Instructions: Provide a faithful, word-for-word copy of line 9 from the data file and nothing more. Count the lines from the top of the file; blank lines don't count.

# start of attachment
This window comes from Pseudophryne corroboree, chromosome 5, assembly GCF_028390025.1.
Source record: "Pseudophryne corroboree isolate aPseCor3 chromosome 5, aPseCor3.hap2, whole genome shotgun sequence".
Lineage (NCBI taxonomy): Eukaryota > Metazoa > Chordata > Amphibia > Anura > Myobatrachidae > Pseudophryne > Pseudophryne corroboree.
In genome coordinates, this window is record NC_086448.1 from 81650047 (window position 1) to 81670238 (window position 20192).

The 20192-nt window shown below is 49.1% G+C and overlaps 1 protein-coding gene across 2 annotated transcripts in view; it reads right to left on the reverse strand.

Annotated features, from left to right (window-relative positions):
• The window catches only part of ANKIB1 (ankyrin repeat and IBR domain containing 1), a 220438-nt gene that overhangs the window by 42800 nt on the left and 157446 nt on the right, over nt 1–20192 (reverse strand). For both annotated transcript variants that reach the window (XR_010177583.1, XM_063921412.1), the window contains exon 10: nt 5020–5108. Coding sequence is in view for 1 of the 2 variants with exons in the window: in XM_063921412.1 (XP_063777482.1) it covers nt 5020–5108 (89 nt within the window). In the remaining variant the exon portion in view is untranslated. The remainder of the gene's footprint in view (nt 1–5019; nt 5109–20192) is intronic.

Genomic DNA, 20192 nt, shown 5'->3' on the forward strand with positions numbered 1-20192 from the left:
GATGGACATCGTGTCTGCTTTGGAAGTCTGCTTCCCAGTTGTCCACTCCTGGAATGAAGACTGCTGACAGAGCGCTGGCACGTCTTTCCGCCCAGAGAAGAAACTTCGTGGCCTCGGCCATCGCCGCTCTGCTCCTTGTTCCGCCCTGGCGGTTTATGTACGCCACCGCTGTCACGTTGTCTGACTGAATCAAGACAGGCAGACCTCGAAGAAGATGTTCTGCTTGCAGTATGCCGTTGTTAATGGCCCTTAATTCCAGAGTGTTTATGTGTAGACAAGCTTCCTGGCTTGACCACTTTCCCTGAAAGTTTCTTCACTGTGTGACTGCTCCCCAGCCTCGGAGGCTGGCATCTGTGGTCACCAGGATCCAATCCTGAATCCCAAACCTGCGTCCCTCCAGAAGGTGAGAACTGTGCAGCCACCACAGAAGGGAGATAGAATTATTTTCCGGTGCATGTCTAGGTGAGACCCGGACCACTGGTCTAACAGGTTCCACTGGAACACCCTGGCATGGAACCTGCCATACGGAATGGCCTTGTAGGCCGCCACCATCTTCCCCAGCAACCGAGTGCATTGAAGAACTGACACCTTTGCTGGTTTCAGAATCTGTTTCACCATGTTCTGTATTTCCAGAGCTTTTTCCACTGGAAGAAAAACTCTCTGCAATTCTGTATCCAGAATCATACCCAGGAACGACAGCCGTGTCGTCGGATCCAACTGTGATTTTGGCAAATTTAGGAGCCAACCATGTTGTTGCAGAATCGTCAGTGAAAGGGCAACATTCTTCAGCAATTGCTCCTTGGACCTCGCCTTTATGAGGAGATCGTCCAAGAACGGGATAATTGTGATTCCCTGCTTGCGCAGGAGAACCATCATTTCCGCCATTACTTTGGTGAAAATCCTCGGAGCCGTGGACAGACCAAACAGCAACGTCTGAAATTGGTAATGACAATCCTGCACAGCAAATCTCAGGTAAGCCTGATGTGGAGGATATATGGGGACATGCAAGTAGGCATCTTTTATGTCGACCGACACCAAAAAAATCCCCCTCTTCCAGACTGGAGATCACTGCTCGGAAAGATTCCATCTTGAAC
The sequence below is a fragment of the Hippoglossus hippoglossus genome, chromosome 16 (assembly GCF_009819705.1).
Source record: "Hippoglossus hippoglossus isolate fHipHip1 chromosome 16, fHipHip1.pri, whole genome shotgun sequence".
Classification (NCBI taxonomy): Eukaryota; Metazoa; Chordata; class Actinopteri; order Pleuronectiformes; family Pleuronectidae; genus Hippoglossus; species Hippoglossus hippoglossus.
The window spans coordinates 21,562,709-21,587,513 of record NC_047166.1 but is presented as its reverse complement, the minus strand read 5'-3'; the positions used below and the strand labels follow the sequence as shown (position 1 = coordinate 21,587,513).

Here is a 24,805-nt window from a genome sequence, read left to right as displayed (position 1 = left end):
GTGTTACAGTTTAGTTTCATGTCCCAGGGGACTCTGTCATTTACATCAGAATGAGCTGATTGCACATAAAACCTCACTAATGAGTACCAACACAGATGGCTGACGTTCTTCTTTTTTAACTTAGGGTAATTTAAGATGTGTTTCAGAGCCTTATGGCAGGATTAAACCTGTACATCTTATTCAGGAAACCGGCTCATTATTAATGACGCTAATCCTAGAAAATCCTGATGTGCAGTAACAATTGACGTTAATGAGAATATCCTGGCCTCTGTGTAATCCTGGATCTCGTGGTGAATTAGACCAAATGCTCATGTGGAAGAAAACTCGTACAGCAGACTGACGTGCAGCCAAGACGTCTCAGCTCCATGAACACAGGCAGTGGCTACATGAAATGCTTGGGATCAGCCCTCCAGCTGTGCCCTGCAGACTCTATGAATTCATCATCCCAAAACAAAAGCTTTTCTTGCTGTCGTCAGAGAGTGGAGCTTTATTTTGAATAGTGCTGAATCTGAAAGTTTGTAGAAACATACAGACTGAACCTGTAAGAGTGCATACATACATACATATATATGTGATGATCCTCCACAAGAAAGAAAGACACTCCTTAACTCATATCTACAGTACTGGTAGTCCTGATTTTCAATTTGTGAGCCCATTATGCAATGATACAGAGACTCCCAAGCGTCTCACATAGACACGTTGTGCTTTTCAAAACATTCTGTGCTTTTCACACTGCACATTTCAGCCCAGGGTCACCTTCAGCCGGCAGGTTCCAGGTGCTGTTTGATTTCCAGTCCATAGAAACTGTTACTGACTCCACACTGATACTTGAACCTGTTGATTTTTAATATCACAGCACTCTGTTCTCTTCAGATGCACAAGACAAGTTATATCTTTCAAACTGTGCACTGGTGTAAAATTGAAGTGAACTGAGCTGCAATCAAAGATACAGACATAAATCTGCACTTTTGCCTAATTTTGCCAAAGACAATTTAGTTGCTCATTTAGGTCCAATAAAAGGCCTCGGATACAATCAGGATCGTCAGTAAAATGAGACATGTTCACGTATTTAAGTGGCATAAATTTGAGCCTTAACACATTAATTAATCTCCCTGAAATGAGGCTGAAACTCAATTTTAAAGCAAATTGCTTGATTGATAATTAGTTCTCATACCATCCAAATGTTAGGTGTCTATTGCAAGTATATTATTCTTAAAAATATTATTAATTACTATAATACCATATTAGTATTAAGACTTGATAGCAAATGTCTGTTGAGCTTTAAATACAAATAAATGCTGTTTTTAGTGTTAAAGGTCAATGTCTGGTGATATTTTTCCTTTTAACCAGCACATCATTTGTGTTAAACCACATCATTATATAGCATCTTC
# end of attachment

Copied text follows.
GATGGACATCGTGTCTGCTTTGGAAGTCTGCTTCCCAGTTGTCCACTCCTGGAATGAAGACTGCTGACAGAGCGCTGGCACGTCTTTCCGCCCAGAGAAGAAACTTCGTGGCCTCGGCCATCGCCGCTCTGCTCCTTGTTCCGCCCTGGCGGTTTATGTACGCCACCGCTGTCACGTTGTCTGACTGAATCAAGACAGGCAGACCTCGAAGAAGATGTTCTGCTTGCAGTATGCCGTTGTTAATGGCCCTTAATTCCAGAGTGTTTATGTGTAGACAAGCTTCCTGGCTTGACCACTTTCCCTGAAAGTTTCTTCACTGTGTGACTGCTCCCCAGCCTCGGAGGCTGGCATCTGTGGTCACCAGGATCCAATCCTGAATCCCAAACCTGCGTCCCTCCAGAAGGTGAGAACTGTGCAGCCACCACAGAAGGGAGATAGAATTATTTTCCGGTGCATGTCTAGGTGAGACCCGGACCACTGGTCTAACAGGTTCCACTGGAACACCCTGGCATGGAACCTGCCATACGGAATGGCCTTGTAGGCCGCCACCATCTTCCCCAGCAACCGAGTGCATTGAAGAACTGACACCTTTGCTGGTTTCAGAATCTGTTTCACCATGTTCTGTATTTCCAGAGCTTTTTCCACTGGAAGAAAAACTCTCTGCAATTCTGTATCCAGAATCATACCCAGGAACGACAGCCGTGTCGTCGGATCCAACTGTGATTTTGGCAAATTTAGGAGCCAACCATGTTGTTGCAGAATCGTCAGTGAAAGGGCAACATTCTTCAGCAATTGCTCCTTGGACCTCGCCTTTATGAGGAGATCGTCCAAGAACGGGATAATTGTGATTCCCTGCTTGCGCAGGAGAACCATCATTTCCGCCATTACTTTGGTGAAAATCCTCGGAGCCGTGGACAGACCAAACAGCAACGTCTGAAATTGGTAATGACAATCCTGCACAGCAAATCTCAGGTAAGCCTGATGTGGAGGATATATGGGGACATGCAAGTAGGCATCTTTTATGTCGACCGACACCAAAAAAATCCCCCTCTTCCAGACTGGAGATCACTGCTCGGAAAGATTCCATCTTGAAC